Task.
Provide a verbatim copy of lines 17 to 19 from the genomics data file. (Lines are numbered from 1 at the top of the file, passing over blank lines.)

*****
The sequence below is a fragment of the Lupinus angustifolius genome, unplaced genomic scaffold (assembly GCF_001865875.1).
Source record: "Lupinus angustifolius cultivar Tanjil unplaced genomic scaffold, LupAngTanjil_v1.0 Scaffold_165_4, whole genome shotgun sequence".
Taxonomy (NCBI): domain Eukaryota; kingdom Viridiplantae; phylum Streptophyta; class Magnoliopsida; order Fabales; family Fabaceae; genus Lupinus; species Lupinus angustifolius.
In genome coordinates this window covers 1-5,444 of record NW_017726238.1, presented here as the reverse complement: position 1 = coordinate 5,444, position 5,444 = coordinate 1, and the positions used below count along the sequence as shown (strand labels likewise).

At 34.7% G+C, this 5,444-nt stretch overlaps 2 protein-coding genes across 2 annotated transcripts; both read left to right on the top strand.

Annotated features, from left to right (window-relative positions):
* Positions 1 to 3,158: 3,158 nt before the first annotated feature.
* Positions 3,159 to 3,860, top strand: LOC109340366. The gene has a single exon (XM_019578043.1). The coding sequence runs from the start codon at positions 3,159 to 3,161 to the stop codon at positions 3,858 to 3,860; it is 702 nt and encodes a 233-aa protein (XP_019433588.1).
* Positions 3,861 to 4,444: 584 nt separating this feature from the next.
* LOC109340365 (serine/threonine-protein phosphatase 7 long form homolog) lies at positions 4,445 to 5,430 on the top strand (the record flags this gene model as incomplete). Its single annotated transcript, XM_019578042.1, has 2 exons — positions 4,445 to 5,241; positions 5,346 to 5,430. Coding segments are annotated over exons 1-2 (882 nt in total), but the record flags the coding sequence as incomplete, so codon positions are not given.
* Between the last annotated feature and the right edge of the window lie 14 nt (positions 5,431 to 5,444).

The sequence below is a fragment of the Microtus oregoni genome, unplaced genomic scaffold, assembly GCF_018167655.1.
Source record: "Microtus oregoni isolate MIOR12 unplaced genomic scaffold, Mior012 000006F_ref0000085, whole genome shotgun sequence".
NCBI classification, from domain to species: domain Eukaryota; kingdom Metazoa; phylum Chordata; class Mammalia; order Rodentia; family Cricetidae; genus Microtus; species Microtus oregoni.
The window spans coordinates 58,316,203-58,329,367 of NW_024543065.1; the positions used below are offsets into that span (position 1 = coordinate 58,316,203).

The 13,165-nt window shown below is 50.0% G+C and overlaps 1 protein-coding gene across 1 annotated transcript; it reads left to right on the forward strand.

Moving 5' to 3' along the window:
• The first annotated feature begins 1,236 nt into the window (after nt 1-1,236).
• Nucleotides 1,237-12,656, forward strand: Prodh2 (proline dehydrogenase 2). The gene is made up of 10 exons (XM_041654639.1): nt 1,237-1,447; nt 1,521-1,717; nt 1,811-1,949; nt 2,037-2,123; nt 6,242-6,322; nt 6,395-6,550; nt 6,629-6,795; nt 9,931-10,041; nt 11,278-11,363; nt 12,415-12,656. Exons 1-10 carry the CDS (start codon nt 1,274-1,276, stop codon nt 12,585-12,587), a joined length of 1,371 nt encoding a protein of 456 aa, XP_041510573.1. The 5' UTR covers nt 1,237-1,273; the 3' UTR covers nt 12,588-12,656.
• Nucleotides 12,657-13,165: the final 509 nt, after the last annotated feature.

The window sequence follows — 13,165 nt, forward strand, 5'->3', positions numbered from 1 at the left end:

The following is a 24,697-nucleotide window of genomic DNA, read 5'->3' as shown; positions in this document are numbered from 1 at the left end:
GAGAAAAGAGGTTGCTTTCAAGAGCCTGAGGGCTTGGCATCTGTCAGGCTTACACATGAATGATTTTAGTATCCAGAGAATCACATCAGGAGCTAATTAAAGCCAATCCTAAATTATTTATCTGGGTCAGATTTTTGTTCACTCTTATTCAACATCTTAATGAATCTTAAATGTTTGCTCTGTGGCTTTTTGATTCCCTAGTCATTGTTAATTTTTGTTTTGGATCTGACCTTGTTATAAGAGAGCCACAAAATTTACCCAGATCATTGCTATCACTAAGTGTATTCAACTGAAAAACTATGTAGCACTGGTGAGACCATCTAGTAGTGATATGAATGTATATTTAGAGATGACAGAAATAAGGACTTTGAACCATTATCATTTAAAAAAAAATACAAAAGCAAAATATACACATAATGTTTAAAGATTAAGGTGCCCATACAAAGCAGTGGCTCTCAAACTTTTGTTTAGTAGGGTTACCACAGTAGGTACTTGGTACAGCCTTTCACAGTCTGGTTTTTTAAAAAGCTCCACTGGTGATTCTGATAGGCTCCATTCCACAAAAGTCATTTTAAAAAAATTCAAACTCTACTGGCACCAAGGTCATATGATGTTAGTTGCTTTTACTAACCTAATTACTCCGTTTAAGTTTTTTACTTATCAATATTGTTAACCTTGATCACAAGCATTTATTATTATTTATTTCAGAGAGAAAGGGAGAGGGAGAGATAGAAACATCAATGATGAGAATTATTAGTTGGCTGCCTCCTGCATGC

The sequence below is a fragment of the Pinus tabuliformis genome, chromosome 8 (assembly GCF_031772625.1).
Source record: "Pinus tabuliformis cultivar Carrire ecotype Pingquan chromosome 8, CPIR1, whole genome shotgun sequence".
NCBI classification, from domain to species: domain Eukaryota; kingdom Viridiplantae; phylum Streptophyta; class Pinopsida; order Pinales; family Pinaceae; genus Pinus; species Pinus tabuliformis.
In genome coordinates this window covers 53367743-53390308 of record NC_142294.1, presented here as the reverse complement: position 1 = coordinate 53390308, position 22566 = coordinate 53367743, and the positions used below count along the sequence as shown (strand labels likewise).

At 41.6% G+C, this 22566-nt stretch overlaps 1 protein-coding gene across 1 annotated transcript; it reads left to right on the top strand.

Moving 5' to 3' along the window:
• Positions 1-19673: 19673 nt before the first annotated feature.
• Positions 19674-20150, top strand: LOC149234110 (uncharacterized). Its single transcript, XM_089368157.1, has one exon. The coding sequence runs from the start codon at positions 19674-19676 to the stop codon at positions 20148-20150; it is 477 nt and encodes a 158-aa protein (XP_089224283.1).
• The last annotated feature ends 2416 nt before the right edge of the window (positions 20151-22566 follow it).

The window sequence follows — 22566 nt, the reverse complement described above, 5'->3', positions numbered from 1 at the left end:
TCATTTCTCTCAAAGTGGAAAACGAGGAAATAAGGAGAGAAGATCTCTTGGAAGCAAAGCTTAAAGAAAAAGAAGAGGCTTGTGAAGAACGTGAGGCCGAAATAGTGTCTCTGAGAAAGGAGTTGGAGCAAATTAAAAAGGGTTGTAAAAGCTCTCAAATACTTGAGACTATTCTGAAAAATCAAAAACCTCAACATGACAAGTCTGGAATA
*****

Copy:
Moving 5' to 3' along the window:
• The first annotated feature begins 1,236 nt into the window (after nt 1-1,236).
• Nucleotides 1,237-12,656, forward strand: Prodh2 (proline dehydrogenase 2). The gene is made up of 10 exons (XM_041654639.1): nt 1,237-1,447; nt 1,521-1,717; nt 1,811-1,949; nt 2,037-2,123; nt 6,242-6,322; nt 6,395-6,550; nt 6,629-6,795; nt 9,931-10,041; nt 11,278-11,363; nt 12,415-12,656. Exons 1-10 carry the CDS (start codon nt 1,274-1,276, stop codon nt 12,585-12,587), a joined length of 1,371 nt encoding a protein of 456 aa, XP_041510573.1. The 5' UTR covers nt 1,237-1,273; the 3' UTR covers nt 12,588-12,656.